Joe Davidson

Valley’s Dave Filan region’s first coaching casualty this season

Dave Filan’s good cheer and easy smile often belied his profound anguish.

He hurt for his football players who dearly wanted to achieve more. He was pained by their injuries and the difficult lessons of humility amid crushing defeat. The fifth-year Valley High School coach concluded Thursday it was time to step away from the grind of reviving a program so he could spend more time with his family.

Filan is the area’s first head-coaching casualty this season. He’s emotionally exhausted after navigating the steep climb to maintain program respectability, but he’s proud of his often overmatched Vikings.

“Coaching is a ton of work, and I’ve got a young family at home that needs me,” said Filan, a Valley English teacher, his voice heavy. “I need to get away from trying to help all of these great kids at school to get home and help my own two kids. It just finally came to a head. I’m worn down.

“I told my players it’s a personal thing, that I have life issues that I need to take care of, but I’m pulling for them. I’m always telling them don’t quit, and so it was hard to say I’m stepping down.”

Assistant Justin Wade takes over as interim coach. He led the Vikings on Friday against Kennedy, a team that can speak of the misery of defeat but has turned the corner under veteran coach Matt Costa. Kennedy beat Valley 40-0 to drop the Vikings to 0-5.

Filan slowly built Valley’s program back into something respectable, raising participation numbers and imploring effort, accountability, teamwork and class. The reward came last season when Valley reached the playoffs for the first time since 2001.

I’m always telling them don’t quit, and so it was hard to say I’m stepping down.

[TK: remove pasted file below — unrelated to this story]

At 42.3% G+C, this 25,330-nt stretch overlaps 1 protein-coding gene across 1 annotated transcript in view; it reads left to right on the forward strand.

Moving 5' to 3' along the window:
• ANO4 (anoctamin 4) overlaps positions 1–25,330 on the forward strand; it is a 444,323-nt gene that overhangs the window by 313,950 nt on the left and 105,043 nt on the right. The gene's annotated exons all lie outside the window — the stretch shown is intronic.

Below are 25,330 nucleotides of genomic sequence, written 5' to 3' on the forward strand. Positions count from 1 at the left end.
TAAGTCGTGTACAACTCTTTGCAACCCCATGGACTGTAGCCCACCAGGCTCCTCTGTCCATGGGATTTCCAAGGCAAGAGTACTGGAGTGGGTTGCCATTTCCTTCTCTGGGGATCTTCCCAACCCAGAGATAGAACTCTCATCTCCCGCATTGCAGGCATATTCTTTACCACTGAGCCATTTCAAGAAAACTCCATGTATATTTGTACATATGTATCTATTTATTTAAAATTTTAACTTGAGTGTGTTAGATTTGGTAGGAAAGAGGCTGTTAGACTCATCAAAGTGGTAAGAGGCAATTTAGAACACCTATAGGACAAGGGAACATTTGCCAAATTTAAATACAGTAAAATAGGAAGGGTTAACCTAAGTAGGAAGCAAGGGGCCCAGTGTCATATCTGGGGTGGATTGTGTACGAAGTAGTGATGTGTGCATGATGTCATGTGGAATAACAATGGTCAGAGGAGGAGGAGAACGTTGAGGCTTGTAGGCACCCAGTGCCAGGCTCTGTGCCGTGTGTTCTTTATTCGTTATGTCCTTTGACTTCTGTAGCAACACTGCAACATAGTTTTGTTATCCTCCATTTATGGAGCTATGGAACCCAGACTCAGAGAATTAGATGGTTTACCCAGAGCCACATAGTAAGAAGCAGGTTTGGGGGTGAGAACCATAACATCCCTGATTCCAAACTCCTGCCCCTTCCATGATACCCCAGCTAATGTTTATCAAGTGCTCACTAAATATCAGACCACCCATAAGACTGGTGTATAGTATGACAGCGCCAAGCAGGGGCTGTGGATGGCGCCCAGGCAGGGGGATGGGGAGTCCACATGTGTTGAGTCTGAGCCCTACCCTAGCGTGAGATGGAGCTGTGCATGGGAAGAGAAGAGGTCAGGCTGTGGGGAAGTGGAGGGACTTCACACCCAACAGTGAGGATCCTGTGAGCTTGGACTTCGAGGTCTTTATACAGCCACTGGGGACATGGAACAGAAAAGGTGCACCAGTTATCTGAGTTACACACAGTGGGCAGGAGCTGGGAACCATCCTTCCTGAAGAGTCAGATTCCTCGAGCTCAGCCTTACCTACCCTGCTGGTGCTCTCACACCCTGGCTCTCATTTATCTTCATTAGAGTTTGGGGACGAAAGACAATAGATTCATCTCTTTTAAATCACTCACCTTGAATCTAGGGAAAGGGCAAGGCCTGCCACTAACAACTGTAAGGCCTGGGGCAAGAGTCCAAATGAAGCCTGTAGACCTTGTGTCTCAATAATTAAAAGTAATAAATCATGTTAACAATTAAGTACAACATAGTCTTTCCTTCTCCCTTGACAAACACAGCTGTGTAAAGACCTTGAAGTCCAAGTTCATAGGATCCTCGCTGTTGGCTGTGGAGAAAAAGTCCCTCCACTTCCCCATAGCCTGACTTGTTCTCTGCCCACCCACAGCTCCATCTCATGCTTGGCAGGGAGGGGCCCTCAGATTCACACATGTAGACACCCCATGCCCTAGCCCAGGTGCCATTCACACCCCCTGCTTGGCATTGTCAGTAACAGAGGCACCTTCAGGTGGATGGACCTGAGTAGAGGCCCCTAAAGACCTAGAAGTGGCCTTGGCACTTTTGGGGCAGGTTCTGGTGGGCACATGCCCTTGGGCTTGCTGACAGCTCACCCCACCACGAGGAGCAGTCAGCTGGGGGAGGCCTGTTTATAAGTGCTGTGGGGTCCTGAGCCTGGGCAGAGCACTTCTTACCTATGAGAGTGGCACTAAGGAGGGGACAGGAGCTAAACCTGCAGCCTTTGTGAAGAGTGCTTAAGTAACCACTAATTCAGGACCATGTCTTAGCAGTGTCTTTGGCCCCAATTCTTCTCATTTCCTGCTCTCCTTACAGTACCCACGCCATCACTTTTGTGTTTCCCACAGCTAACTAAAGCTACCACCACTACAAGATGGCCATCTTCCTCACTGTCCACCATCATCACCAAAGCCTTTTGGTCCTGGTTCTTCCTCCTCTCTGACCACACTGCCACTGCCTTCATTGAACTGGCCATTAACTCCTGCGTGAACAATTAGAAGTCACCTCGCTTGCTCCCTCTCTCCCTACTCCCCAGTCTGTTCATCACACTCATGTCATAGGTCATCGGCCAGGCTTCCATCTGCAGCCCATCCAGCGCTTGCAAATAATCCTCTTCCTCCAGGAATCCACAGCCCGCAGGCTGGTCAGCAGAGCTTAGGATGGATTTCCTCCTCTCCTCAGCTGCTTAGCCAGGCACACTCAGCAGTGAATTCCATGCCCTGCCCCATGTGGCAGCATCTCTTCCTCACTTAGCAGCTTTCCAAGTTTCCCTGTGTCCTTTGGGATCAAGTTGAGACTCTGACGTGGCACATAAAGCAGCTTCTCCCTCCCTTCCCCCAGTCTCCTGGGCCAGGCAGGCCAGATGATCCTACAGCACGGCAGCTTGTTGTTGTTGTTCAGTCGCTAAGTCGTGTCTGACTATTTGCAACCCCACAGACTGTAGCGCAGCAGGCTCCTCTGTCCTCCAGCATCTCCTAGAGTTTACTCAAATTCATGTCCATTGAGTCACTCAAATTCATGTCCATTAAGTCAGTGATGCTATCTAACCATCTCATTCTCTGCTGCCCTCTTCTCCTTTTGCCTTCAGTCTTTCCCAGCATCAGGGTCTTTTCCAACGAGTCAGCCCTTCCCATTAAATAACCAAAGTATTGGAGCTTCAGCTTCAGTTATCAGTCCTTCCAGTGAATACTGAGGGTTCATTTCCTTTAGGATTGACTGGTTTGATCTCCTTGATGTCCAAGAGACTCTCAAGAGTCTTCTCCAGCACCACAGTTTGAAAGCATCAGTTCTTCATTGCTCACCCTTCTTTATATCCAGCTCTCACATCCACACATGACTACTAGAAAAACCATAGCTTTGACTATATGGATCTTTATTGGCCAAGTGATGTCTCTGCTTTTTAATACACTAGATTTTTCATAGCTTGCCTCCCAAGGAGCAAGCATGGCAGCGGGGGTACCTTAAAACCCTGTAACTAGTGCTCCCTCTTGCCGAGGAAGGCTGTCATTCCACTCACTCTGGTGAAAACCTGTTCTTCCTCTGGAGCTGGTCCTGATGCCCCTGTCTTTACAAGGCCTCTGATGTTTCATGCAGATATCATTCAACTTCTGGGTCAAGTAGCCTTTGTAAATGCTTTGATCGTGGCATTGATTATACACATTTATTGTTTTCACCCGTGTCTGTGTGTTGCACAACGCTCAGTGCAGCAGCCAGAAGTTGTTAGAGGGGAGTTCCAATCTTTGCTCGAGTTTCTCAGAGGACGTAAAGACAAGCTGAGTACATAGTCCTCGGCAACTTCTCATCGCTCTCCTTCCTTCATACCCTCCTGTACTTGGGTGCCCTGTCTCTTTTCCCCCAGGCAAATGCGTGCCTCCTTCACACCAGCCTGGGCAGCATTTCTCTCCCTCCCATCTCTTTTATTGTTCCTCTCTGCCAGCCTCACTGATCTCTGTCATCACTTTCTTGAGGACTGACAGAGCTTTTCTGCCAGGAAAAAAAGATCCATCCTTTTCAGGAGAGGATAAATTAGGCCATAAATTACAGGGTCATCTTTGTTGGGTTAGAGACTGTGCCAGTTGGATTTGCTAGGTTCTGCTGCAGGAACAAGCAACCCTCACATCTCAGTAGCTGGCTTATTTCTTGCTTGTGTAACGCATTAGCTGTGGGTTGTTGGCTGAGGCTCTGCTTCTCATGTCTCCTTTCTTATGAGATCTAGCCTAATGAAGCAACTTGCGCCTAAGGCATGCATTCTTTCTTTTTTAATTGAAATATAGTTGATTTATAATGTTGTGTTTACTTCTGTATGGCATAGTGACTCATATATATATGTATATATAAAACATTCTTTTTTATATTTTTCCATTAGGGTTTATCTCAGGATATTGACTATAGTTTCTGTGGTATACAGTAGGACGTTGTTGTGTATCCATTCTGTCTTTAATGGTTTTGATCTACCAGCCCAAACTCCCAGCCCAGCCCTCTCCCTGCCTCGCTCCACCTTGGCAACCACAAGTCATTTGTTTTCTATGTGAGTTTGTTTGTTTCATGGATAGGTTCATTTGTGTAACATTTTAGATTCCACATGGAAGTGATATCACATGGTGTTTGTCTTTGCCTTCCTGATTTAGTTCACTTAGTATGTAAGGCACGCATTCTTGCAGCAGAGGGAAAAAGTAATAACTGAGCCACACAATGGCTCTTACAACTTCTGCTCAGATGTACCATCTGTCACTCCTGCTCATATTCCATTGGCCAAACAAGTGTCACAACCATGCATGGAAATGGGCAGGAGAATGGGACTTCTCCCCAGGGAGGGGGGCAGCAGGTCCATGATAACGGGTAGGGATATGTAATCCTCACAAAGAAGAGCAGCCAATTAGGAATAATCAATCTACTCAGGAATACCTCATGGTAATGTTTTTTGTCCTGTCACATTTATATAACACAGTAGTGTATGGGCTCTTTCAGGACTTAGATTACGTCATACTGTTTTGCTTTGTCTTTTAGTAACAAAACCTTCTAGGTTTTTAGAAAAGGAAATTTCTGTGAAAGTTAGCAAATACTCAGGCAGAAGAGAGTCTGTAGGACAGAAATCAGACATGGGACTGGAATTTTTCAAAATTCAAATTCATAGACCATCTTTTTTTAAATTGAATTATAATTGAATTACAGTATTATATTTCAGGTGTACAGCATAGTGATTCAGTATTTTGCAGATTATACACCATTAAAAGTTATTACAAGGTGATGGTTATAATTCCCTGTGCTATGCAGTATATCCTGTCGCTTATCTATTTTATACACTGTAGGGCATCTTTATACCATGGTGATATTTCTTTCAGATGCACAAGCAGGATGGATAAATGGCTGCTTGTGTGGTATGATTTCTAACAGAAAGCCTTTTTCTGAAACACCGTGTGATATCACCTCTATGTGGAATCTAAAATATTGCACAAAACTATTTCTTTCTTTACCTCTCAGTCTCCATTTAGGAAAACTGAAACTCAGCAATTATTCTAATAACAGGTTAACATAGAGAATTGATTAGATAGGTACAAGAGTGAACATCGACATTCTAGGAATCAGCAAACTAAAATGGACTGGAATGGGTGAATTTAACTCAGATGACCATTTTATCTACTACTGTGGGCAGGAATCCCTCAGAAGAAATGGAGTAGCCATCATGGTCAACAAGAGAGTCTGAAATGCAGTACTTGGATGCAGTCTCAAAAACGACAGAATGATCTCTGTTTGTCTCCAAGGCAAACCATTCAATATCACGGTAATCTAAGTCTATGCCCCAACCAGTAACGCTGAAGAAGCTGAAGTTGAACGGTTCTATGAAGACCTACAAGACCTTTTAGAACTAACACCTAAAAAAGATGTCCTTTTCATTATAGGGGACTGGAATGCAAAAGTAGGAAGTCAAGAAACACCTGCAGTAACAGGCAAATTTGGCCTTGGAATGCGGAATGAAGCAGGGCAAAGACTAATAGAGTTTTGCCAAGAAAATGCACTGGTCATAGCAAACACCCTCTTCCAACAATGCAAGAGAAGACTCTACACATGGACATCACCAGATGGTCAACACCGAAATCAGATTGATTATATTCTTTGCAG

Former Valley coach Dave Filan

Filan didn’t bring it up as an issue, but some Valley parents pressured the school administration to remove him. Some let The Sacramento Bee know about their aim during telephone calls, emails and face-to-face encounters.

Remarkable Robards – Ryan Robards turned in the most remarkable one-man show this reporter has seen in 27 years at The Bee and 31 years in this business, given the opponent and magnitude of his versatile effort.

Yeah, considering the opponent, it’s absolutely the best in Elk Grove history.

Thundering Herd coach Chris Nixon on Ryan Robards’ performance against Grant

The Elk Grove senior set the tone immediately Friday, buckling the formidable Grant Pacers with a 70-yard interception return only moments into the game, and scoring on a fumble return and a 75-yard punt return. He also rushed for 176 yards and three scores.

In a word: Wow.

In 1998, Elk Grove’s Lance Briggs rushed for 320 yards and six touchdowns and dominated on defense in the Thundering Herd’s 77-22 rout of Atwater for the Sac-Joaquin Section Division I title. But this was even more magical.

“Yeah, considering the opponent, it’s absolutely the best in Elk Grove history,” Thundering Herd coach Chris Nixon said. “It’s right up there with Lance Briggs, Ryan Dinwiddie and all the others. The guy does it on offense, defense and special teams. He just did an amazing job.”

No college program has inquired about the 5-foot-11, 190-pound Robards, though Pacific is quite interested in him in baseball. The football interest will change. A scholar, Robards makes plays, period. And he showed he was the fastest, most elusive player on the field, zipping past scores of quick Pacers in every facet of the game.

Dominating with class – De La Salle of Concord, the nationally renowned football power, is 10-0 against Sacramento-area teams and 6-0 since 2012, including wins over Folsom, Del Oro and Jesuit. On Friday, the Spartans rolled past No. 5 Granite Bay 37-0.

What lingers is De La Salle’s classiness. No coach or player ever has approached this reporter to malign the Spartans.

“To hear that, it’s very gratifying,” De La Salle coach Justin Alumbaugh said. “We won’t accept showboating, taunting. It’s not who we are. We had a player a couple of years ago, and he showboated on an ESPN game. My phone was inundated with texts from guys I coached, played with, friends. They all hoped we would take care of it. We took care of it.

“We’re not about bravado. We appreciate and respect all of our opponents, and it’s nice to hear they feel the same about us.”

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